Shows & Exhibitions
Lithuania’s Award-Winning Venice Biennale Pavilion Is Coming to an Abandoned Swimming Pool Just Outside Berlin
The climate change-themed production will be powered by 100 percent renewable energy.
Lithuania’s Golden Lion-winning pavilion at the 2019 Venice Biennale, Sun & Sea (Marina), is heading to Germany, where it will be staged in out-of-service 1928 Bauhaus swimming pool. A melancholy opera set on a sandy beach, the performance presents a future where the effects of climate change have reached catastrophic levels, but still do little to disturb carefree sunbathers.
Theater director Rugilė Barzdžiukaitė, playwright Vaiva Grainytė, and composer Lina Lapelytė debuted the piece at Vilnius’s National Gallery of Art in 2017. In Venice, the production, translated into English, attracted long lines and immediate critical buzz for its pressing ecological themes and unique staging. Audiences watched from a balcony up above as singers in bathing suits lay on their beach towels, paging through magazines and snacking on strawberries, singing mournfully about the end of the world.
In Germany, Sun and Sea will go on view May 1, 2021, at E-Werk Luckenwalde, a former East German coal plant less than hour outside of Berlin that was reborn last year as an art center. The swimming pool next door, E-WERK artistic director Helen Turner told Artnet News in an email, was “first built to make use of the power station’s excess heat energy and as a leisure activity for the station’s workers.”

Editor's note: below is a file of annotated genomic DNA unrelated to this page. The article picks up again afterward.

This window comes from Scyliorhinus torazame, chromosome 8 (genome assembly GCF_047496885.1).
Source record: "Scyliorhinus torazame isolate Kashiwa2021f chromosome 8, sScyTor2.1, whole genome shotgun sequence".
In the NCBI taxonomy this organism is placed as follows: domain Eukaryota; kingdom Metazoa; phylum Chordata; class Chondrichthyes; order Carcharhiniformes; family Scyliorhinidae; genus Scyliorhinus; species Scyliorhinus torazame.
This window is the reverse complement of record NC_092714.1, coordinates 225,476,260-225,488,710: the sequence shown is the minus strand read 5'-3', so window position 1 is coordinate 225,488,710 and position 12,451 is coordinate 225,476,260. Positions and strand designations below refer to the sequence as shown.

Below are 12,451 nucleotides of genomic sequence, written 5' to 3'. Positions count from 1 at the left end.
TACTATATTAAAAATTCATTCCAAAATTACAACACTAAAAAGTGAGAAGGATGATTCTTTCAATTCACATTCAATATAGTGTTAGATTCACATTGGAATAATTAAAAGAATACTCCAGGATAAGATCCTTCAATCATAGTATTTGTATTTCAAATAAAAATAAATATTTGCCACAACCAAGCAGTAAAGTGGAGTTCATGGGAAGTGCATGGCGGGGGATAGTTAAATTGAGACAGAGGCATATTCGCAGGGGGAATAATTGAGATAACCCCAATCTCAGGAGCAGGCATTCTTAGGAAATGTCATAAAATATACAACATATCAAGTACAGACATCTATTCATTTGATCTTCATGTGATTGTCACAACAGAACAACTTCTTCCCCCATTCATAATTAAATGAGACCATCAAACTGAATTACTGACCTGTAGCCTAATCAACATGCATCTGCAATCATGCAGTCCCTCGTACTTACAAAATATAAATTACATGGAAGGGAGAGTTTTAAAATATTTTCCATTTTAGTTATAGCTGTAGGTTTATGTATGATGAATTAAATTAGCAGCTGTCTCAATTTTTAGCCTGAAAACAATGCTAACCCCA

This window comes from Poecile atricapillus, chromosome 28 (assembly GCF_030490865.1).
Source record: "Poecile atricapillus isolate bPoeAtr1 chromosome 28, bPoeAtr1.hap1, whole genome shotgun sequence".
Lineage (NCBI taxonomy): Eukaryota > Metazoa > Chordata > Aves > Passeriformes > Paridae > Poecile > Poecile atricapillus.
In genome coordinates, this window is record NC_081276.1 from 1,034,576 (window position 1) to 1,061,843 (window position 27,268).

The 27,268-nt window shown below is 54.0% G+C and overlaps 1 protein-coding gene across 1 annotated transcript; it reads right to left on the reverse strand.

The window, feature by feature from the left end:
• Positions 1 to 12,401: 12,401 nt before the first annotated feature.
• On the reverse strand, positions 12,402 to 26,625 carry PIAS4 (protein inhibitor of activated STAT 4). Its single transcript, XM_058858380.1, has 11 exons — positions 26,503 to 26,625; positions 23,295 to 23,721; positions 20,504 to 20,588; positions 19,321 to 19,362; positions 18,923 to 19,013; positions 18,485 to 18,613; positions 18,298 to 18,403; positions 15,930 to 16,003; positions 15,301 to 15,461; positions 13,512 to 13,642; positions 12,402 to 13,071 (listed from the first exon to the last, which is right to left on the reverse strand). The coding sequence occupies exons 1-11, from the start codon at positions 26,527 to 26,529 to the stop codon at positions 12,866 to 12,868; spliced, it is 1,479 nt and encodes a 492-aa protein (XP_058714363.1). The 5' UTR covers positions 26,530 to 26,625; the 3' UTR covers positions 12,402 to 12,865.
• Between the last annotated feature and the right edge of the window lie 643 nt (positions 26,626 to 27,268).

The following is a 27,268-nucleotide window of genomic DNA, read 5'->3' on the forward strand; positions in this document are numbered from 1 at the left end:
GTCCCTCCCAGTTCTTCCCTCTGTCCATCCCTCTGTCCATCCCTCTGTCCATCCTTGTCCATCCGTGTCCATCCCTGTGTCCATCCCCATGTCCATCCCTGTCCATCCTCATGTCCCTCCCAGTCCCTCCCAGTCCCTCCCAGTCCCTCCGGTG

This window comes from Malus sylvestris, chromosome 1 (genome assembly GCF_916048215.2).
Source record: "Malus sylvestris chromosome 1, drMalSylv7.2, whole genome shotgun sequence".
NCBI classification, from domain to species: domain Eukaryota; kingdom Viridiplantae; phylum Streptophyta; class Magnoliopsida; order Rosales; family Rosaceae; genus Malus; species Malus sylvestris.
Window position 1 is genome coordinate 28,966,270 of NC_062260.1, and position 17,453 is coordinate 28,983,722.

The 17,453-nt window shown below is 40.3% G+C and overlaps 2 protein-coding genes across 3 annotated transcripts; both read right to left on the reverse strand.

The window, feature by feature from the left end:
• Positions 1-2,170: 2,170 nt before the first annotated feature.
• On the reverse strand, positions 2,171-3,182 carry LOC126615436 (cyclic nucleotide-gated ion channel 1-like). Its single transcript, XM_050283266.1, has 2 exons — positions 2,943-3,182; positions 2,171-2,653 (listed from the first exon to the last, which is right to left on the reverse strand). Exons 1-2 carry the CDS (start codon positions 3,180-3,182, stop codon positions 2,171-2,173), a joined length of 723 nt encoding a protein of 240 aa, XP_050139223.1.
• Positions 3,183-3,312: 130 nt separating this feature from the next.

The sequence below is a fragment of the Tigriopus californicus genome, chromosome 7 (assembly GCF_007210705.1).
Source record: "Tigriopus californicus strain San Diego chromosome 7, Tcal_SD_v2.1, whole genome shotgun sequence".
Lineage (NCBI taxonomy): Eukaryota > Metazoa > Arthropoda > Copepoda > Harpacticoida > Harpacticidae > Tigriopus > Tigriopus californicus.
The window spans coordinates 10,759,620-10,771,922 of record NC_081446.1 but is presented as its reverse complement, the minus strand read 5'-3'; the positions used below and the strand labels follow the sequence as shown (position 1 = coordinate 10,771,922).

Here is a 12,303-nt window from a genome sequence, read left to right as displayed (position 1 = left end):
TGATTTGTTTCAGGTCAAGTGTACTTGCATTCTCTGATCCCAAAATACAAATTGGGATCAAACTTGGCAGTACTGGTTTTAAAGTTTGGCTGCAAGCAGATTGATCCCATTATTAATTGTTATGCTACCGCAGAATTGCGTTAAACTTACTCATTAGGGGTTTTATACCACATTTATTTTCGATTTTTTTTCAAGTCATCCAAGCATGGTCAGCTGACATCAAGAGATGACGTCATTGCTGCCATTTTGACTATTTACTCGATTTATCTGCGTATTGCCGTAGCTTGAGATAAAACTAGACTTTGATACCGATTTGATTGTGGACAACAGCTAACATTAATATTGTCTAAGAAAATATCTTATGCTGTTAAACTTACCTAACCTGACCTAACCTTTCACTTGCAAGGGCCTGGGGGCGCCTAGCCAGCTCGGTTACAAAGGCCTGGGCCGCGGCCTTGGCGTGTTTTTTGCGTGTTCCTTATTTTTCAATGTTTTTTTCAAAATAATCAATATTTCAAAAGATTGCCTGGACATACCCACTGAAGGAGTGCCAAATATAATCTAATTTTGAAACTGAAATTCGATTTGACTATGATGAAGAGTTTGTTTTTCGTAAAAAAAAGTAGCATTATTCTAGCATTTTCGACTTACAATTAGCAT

In keeping with the venue’s efforts to remain carbon neutral, the production will be powered entirely by Kunststrom—which translates to “art current,” or “art stream”—a type of 100 percent renewable electricity produced by German artist Pablo Wendel’s nonprofit art project and energy provider, Performance Electrics gGmbH.
“After a challenging year, in which we have been intensely confronted with our own mortality, it is important to continue championing change and remember that our greatest long-term threat to humanity still remains climate change,” Turner said. “Sun & Sea exists as a stark reminder why we must continue to fight for change, to our industry and society as a whole.”
As in Venice, the project will be crowdfunded, with a campaign due to launch in January to raise the €40,000 to pay for sand, beach chairs, and salaries for 28 performers. (In the meantime, E-Werk is inviting potential donors to reach out via email.)
To ensure the safety of both performers and viewers, tickets, which will be free, are limited. Audiences will watch from the pool’s upper balconies.
Returning as curator for the German presentation is Lucia Pietroiusti, curator of general ecology at London’s Serpentine Galleries. She’s the guest curator for E-Werk’s annual Power Night program, which will also include new commissions from artists Isabel Lewis, Himali Singh Soin, and Tabita Rezaire.
“[Sun and Sea] will be essentially the same work as Venice, except for the qualities that the venue brings to the piece when experiencing it,” Pietroiusti told the Art Newspaper. “An empty swimming pool comes with a whole different kind of underlying catastrophe, at least for me.”
See more photos from the Venice pavilion below.
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